Brandon Jennings

The Inbounds: Ellis and Jennings and the cliff of compromise

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Something’s gotta give in Milwaukee. (Check out our Bucks season preview here.)

The Bucks traded their often-injured-but-still-awesome-when-he-played center Andrew Bogut last season to Golden State and took on Monta Ellis. Ellis was a promising young star. Then he was the guy who got injured in the moped accident. Then he was a terrific player again. Then he was an inefficient, ball-dominant, high-usage player you couldn’t win with. So yeah, Monta’s been around. Thing is, there have been weeks, not months, certainly not years, but weeks, where the idea of Monta Ellis being an MVP candidate wasn’t completely insane over the past four years. It was kind of insane, but not really. And that’s a pretty good player.

But when the Bucks mixed Ellis with inefficient, ball-dominant, high-usage Brandon Jennings, the results were… not good. And usually you use that phrase to say things were bad. But they weren’t. They just weren’t good. The Bucks were 2.4 points worse than their opponent per 100 possessions with the two on the floor together. Overall, the Bucks were exactly even. The Bucks were exactly as good as their opponent last year, according to NBA.com. That in and of itself says something, but let’s get back to Jennings and Ellis.

The Bucks weren’t substantially worse with those two on the floor together, just a little bit. Maybe a more disturbing sign was that in their final 12 games of the season, they were significantly worse, over 6 points per 100 possessions worse than the opponent.

So what’s the answer? Is this something that can just work itself out with the team getting healthy and spending more time together? Will they improve with a deeper roster? Will this work itself out?

These things will help, but the Bucks also need to get one of them to make a compromise. Either Ellis is going to have to play off-ball, or Jennings is going to have to be more of a distributor and playmaker. The fact that neither seems likely or sustainable is a problem. Ellis feels more comfortable creating off the dribble, even if his numbers are better in the pick and roll and spot-up (he’s also a monster in the post, this has been the same over the last few years; Skiles needs to use him more there). And Jennings is much the same.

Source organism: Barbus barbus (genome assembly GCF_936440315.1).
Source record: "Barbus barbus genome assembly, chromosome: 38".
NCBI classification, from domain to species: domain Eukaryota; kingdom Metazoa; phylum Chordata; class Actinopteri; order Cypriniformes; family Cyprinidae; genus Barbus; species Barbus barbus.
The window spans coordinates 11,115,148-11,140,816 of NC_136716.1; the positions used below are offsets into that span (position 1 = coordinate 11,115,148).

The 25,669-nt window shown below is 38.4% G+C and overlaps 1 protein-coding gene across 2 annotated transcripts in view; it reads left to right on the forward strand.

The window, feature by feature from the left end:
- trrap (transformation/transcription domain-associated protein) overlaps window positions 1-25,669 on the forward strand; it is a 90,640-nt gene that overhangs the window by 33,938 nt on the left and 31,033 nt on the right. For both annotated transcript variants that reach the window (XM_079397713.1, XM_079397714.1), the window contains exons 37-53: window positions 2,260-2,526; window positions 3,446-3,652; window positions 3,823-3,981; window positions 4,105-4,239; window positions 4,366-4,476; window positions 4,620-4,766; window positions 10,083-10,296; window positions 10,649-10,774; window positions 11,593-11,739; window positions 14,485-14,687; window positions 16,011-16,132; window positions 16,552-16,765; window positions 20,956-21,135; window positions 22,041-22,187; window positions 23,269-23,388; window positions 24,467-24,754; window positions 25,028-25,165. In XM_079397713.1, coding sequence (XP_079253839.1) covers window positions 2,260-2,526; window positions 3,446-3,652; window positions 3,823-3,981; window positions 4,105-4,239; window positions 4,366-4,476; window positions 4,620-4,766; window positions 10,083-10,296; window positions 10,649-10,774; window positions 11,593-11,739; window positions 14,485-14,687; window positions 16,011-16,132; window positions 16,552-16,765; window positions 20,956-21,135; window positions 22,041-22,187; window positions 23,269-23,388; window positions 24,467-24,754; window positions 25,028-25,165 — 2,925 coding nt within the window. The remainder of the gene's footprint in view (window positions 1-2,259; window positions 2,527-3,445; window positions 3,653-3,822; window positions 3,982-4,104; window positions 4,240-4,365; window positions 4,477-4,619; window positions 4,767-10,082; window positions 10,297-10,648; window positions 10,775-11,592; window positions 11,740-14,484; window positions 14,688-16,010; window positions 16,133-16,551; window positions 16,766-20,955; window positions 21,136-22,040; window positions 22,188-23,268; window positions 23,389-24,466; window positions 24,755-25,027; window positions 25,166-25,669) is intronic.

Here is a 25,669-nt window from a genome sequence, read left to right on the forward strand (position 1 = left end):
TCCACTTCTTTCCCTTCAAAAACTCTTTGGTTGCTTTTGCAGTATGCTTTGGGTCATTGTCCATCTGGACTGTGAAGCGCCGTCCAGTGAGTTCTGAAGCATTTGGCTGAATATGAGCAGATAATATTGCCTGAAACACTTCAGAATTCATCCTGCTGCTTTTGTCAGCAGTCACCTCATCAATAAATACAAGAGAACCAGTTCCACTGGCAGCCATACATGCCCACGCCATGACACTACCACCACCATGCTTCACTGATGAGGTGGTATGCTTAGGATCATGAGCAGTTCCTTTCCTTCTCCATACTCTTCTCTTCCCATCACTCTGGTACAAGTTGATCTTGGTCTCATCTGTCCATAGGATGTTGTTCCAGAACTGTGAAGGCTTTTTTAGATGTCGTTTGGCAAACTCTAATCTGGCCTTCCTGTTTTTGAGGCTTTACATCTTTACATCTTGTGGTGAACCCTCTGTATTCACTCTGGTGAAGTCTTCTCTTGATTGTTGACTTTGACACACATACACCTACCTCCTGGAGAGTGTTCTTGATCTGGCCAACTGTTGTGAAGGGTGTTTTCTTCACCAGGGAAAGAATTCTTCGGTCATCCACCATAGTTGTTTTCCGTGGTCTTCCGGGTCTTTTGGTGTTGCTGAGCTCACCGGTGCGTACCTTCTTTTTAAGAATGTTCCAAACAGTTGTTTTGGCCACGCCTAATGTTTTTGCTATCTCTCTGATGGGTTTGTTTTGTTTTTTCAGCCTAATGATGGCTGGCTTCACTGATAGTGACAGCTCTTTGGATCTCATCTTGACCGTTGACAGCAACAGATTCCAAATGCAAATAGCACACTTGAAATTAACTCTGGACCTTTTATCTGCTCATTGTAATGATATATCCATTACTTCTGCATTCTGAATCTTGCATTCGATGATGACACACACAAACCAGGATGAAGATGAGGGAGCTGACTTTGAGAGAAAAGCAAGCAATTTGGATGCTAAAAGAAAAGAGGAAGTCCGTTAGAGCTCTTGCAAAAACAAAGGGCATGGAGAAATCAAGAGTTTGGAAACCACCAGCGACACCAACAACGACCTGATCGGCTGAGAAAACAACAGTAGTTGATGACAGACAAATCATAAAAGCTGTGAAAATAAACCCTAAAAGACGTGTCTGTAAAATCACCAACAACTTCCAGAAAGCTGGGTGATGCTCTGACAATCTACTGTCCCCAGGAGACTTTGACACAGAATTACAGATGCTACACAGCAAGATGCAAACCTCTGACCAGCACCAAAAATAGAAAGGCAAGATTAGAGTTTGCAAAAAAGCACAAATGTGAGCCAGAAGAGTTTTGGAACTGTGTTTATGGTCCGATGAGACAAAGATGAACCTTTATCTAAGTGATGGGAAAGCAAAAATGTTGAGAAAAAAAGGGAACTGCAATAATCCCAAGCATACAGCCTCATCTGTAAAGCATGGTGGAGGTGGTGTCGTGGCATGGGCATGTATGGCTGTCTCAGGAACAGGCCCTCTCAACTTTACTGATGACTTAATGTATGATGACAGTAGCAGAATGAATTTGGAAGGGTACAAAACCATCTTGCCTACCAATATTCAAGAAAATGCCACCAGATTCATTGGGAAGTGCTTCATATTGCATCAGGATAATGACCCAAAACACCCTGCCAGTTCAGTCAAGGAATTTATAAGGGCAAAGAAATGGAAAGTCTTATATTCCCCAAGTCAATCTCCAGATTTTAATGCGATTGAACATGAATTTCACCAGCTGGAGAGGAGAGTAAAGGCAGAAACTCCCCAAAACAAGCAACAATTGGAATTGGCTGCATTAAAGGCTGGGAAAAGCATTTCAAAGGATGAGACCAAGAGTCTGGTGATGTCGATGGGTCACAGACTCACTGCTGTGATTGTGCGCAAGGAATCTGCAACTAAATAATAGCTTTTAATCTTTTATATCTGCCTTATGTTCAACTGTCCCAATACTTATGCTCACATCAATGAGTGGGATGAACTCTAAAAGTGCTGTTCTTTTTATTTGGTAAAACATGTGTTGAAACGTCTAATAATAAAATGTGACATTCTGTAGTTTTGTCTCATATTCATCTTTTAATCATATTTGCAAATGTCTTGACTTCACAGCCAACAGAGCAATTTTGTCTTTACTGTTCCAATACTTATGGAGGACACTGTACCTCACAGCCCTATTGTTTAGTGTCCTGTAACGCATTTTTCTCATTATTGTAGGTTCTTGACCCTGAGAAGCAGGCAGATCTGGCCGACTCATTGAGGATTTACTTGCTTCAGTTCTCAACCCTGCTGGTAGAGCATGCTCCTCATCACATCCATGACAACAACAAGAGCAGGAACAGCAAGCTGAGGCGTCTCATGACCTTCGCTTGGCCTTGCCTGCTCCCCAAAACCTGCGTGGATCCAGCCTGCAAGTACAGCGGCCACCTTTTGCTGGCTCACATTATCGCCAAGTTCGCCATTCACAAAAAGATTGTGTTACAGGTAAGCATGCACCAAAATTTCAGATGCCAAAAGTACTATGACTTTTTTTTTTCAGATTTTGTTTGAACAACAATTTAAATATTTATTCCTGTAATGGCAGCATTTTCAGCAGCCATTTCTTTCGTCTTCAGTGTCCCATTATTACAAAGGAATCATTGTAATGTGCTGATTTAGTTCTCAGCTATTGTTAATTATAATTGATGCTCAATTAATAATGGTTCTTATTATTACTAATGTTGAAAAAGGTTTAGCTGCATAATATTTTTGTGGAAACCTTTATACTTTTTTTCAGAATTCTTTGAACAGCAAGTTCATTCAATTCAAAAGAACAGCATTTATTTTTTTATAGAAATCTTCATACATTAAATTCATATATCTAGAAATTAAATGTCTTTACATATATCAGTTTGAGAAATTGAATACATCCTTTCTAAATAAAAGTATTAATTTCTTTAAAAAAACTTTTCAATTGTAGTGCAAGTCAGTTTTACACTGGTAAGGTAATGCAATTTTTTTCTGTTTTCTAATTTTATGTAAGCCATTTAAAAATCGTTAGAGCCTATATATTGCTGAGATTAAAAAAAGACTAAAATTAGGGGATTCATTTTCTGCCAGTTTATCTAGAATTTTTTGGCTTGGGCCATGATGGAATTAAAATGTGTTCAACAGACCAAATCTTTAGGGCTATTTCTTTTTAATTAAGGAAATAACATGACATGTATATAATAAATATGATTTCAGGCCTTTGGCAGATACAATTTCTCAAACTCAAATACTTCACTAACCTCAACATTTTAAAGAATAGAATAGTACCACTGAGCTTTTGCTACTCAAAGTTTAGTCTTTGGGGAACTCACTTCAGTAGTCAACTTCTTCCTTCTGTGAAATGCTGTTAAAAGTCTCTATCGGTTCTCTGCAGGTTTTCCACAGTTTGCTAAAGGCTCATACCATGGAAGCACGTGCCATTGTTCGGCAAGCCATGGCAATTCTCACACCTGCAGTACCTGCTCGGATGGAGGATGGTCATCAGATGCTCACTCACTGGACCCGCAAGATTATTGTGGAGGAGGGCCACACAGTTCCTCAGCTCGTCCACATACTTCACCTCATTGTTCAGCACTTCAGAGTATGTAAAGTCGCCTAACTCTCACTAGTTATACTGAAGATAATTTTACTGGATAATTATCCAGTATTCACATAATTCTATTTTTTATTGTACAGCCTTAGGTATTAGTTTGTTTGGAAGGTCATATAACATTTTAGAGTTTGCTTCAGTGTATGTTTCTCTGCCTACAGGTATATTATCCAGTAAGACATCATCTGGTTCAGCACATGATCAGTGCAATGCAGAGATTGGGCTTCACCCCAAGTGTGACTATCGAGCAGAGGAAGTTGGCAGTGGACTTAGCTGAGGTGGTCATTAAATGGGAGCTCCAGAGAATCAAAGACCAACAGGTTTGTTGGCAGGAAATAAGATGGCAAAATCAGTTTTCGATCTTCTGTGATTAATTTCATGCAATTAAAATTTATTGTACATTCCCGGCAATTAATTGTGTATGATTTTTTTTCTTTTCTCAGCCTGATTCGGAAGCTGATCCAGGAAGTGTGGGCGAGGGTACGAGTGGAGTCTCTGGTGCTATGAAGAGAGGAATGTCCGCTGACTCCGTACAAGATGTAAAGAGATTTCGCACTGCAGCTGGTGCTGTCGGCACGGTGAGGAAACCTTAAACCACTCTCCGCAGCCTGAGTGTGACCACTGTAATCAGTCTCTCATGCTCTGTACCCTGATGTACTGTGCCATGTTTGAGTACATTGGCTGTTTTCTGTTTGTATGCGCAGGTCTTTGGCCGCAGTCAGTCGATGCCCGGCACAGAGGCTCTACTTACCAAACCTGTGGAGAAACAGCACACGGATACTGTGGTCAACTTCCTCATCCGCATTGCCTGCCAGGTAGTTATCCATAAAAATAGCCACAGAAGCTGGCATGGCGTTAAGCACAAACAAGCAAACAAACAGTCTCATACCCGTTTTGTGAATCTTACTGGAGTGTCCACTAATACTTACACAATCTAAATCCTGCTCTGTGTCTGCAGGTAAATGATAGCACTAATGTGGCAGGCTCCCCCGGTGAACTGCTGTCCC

At some point, there has to be compromise by one of the players. We saw in Miami what happens when you try the “let’s take turns” offense. It results in a stagnant offense that always seems to be trying to figure it out every possession. There’s got to be an integration of both players. It’s not that a scoring point and a shooting guard can’t coexist, it just becomes difficult when they both feel they need the ball in their hands. This only gets trickier when you factor in, you know, the other three guys on the floor.

Ellis’ re-trade value may be the best thing the Bucks have going for them. A versatile scorer who can initiate the offense, he could be whipped at the trade deadline for a rebuilding package. But if they are in a position to need a replacement player to get them into the playoffs, are they going to be able to move for a better player than Bogut? That’s the trick.

So instead, the Bucks have to figure out how to negotiate the two. It’s not entirely different from what the Knicks have going on in New York with Carmelo Anthony and Amar’e Stoudemire. The two have been disastrous on the floor together, but they have too much invested in them to do anything about it. You have what you have, and they risk alienating one or both of the players by forcing adjustments they’re not comfortable with or that take away their numbers especially with Jennings in a contract year.

It’s not even so much that one player or the other refuses to make sacrifices. It’s that there’s no real clear answer as to how you would integrate these two. You can be successful with either player, but the combination of the two presents a conundrum that would really be best solved by the presence of a superior player down low. That would create a natural hierarchy. But without it, the two continue to be just kind of “there” with the talented and athletic frontcourt trying to pick up the slack.

This is where the Bucks’ season will be decided, and as a result, the future of the franchise.

Check out Top 10 plays from Timberwolves last season

Minnesota Timberwolves center Karl-Anthony Towns (32) celebrates with guard Andrew Wiggins (22) after Towns blocked a shot by Orlando Magic forward Tobias Harris (12) at the end of regulation to send the game into overtime during an NBA basketball game in Orlando, Fla., Wednesday, Nov. 18, 2015. The Magic won 104-101. (AP Photo/Phelan M. Ebenhack)
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Minnesota is everyone’s team to watch this coming season — Karl-Anthony Towns, Andrew Wiggings, strong supporting cast, now all coached by Tom Thibodeau.